The promise of Napster was simple. Napster offered a pure profit channel with no manufacturing costs and no wholesale/retail channel costs. Napster would have provided a huge new revenue channel that would be extremely profitable. Napster could also target niche music markets. We could easily find the 400,000 people who loved a particular brand of new age techno, or Irish folk music. We could introduce new artists to their specific market quickly, precisely, and cheaply, making them profitable without needing a platinum record. More artists would make more money and the record labels could avoid much of the manufacturing, promotion, and sales channel expenses. They would make more money on more artists at lower volumes. But the labels would hear nothing of it. They wanted us dead because they felt Napster’s digital distribution business would kill the CD business.
In retrospect, the reality was that they couldn’t have made a deal with us even if they wanted to. The record labels existing contracts with the artists had no provisions for digital distribution of individual songs. The payments to artists were all based on CD sales through the normal channels. It took them several years to rewrite their contracts with artists to get to the point where today you can buy a single song via digital distribution.
Things looked promising for a while. Hummer Winblad made a significant first round investment in Napster and installed Hank Barry as interim CEO. Hank was a former entertainment lawyer at Wilson Sonsini. He knew a lot of people in the music business and was determined to get a deal done with the labels. Hank hired several music industry veterans in an effort to prepare Napster for a real business relationship with the labels. We had a plan. We just didn’t get a chance to make it work.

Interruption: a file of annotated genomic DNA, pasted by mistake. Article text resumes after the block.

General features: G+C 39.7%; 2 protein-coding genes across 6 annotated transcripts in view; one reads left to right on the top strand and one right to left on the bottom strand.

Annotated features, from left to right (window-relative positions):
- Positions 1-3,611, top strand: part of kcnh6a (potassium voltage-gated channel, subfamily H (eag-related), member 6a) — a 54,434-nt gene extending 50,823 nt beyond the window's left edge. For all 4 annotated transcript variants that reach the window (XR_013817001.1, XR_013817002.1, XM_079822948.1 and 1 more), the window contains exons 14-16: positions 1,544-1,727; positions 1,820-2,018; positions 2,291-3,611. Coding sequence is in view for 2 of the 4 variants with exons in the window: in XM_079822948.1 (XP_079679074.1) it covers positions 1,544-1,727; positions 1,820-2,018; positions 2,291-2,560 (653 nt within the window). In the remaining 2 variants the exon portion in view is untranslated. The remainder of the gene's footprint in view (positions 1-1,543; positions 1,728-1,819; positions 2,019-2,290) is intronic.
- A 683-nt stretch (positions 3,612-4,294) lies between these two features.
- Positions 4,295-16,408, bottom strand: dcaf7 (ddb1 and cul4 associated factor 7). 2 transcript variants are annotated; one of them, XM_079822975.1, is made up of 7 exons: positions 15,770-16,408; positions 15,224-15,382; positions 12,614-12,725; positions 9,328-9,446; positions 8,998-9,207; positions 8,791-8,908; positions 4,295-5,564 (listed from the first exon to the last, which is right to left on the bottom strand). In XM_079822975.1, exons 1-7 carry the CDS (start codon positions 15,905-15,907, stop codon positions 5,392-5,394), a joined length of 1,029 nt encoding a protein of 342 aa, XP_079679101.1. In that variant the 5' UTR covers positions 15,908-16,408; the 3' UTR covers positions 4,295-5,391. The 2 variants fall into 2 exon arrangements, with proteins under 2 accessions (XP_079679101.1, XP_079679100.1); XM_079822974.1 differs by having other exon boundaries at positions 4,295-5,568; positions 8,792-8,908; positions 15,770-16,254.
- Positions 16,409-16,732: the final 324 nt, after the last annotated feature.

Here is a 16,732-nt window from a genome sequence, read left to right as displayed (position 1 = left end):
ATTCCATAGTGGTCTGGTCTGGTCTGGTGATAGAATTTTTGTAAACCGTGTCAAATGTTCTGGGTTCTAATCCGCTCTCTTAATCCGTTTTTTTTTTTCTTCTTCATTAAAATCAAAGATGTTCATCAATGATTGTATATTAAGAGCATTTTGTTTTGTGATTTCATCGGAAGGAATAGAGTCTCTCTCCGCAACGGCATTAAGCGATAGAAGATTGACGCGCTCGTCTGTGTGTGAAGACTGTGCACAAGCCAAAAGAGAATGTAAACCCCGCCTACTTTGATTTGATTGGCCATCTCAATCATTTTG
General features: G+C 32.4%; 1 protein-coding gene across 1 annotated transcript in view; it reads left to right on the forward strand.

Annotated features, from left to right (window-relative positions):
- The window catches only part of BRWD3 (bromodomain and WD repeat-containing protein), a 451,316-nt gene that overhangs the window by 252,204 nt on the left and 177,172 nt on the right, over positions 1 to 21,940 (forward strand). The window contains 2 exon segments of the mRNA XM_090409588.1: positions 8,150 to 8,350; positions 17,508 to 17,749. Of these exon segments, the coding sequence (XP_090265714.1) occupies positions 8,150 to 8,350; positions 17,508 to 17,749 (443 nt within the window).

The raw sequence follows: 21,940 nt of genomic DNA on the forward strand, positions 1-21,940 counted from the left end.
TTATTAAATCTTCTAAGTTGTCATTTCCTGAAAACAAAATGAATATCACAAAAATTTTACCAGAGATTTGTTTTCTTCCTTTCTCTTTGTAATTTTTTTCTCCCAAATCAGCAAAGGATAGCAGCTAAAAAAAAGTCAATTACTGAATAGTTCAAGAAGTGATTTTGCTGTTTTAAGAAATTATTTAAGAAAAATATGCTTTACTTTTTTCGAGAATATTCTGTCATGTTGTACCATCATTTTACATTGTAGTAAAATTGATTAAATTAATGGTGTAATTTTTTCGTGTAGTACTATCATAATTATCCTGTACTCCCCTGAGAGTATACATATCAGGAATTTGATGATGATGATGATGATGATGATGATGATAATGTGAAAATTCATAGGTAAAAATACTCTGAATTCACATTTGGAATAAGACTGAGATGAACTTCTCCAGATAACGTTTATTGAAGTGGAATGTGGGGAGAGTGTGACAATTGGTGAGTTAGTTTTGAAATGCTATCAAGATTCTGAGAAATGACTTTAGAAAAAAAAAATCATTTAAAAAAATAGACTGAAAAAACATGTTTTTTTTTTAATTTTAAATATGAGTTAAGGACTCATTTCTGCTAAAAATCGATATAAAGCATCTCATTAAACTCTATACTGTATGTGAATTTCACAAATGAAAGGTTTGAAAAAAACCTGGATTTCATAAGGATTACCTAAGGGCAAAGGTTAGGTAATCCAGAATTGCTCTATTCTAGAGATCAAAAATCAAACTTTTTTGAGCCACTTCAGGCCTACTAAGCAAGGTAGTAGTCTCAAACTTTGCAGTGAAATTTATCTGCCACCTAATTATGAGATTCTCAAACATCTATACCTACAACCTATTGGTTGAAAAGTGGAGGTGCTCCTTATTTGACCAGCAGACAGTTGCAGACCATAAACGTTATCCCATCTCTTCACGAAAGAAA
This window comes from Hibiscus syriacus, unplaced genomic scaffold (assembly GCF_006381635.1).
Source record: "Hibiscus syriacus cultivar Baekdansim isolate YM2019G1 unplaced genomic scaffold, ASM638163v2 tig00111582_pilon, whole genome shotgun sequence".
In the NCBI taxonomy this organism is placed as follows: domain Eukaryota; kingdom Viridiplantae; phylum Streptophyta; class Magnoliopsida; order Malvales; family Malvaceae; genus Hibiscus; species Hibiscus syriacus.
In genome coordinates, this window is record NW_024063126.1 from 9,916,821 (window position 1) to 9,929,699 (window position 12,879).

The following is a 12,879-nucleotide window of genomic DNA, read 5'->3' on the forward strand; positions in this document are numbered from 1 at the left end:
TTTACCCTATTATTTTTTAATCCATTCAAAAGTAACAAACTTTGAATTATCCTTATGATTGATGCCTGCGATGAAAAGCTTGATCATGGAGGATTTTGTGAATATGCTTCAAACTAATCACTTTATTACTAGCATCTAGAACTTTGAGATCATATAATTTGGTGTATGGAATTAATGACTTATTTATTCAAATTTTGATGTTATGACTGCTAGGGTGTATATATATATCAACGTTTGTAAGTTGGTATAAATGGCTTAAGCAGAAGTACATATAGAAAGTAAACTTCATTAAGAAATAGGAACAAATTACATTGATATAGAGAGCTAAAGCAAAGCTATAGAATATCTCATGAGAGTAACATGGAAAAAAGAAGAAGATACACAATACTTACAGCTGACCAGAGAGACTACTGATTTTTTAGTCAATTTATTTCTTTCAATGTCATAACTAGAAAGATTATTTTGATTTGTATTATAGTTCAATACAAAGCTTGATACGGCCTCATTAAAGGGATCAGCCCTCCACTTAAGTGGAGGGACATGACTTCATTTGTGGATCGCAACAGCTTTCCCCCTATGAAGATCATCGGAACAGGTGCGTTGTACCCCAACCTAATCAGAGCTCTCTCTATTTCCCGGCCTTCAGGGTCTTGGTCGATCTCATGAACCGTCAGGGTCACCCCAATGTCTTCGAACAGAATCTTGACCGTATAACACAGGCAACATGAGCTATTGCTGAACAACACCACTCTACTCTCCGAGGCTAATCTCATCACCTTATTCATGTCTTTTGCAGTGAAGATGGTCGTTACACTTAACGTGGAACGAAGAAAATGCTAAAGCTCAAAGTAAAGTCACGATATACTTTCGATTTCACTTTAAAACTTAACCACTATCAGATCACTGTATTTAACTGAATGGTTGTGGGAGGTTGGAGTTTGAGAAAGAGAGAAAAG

Later BMG (Bertelsmann Music Group) made a significant investment in Napster. The CEO of BMG at the time was Thomas Middlehoff. Mr. Middlehoff made a name for himself at BMG by doing a joint venture with AOL to create AOL Europe. That deal made hundreds of millions for BMG and established Mr. Middlehoff as an internet visionary. He thought Napster would be the next big thing and that he could broker business deals with the other record labels. Things were looking good.
Then the RIAA (Recording Industry Association of America) sued Napster on behalf of the major record labels. Napster hire David Boies, probably the best trial lawyer in the country. He is the lawyer the government hired in its case against Microsoft, and he was Al Gore’s lawyer in the Florida Presidential election case. Mr. Boies put together a very credible case and was confident we could win. Unfortunately we ran into a judge on the 9th circuit who didn’t see it that way at all. We lost the case in the first round, but won a “stay” which allowed us to continue operating until an appeal was heard by a three judge panel. We still felt that a business deal would get done, but that the labels had the upper hand in the negotiations. Well, as you know it didn’t turn out that way.